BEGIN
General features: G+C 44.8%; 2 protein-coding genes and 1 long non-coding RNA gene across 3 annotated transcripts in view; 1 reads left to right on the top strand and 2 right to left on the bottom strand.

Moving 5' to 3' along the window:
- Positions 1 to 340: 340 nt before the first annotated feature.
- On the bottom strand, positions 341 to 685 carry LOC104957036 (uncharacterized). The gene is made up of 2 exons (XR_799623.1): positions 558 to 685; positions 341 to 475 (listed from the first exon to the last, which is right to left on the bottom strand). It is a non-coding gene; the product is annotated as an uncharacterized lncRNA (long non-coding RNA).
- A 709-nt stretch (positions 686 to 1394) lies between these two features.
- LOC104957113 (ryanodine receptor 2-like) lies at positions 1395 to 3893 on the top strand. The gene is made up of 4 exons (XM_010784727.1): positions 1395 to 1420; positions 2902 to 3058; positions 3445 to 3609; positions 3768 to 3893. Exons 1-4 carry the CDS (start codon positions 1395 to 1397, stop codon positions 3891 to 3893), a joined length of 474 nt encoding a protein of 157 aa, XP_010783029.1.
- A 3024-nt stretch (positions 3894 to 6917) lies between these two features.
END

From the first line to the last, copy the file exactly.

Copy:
General features: G+C 44.8%; 2 protein-coding genes and 1 long non-coding RNA gene across 3 annotated transcripts in view; 1 reads left to right on the top strand and 2 right to left on the bottom strand.

Moving 5' to 3' along the window:
- Positions 1 to 340: 340 nt before the first annotated feature.
- On the bottom strand, positions 341 to 685 carry LOC104957036 (uncharacterized). The gene is made up of 2 exons (XR_799623.1): positions 558 to 685; positions 341 to 475 (listed from the first exon to the last, which is right to left on the bottom strand). It is a non-coding gene; the product is annotated as an uncharacterized lncRNA (long non-coding RNA).
- A 709-nt stretch (positions 686 to 1394) lies between these two features.
- LOC104957113 (ryanodine receptor 2-like) lies at positions 1395 to 3893 on the top strand. The gene is made up of 4 exons (XM_010784727.1): positions 1395 to 1420; positions 2902 to 3058; positions 3445 to 3609; positions 3768 to 3893. Exons 1-4 carry the CDS (start codon positions 1395 to 1397, stop codon positions 3891 to 3893), a joined length of 474 nt encoding a protein of 157 aa, XP_010783029.1.
- A 3024-nt stretch (positions 3894 to 6917) lies between these two features.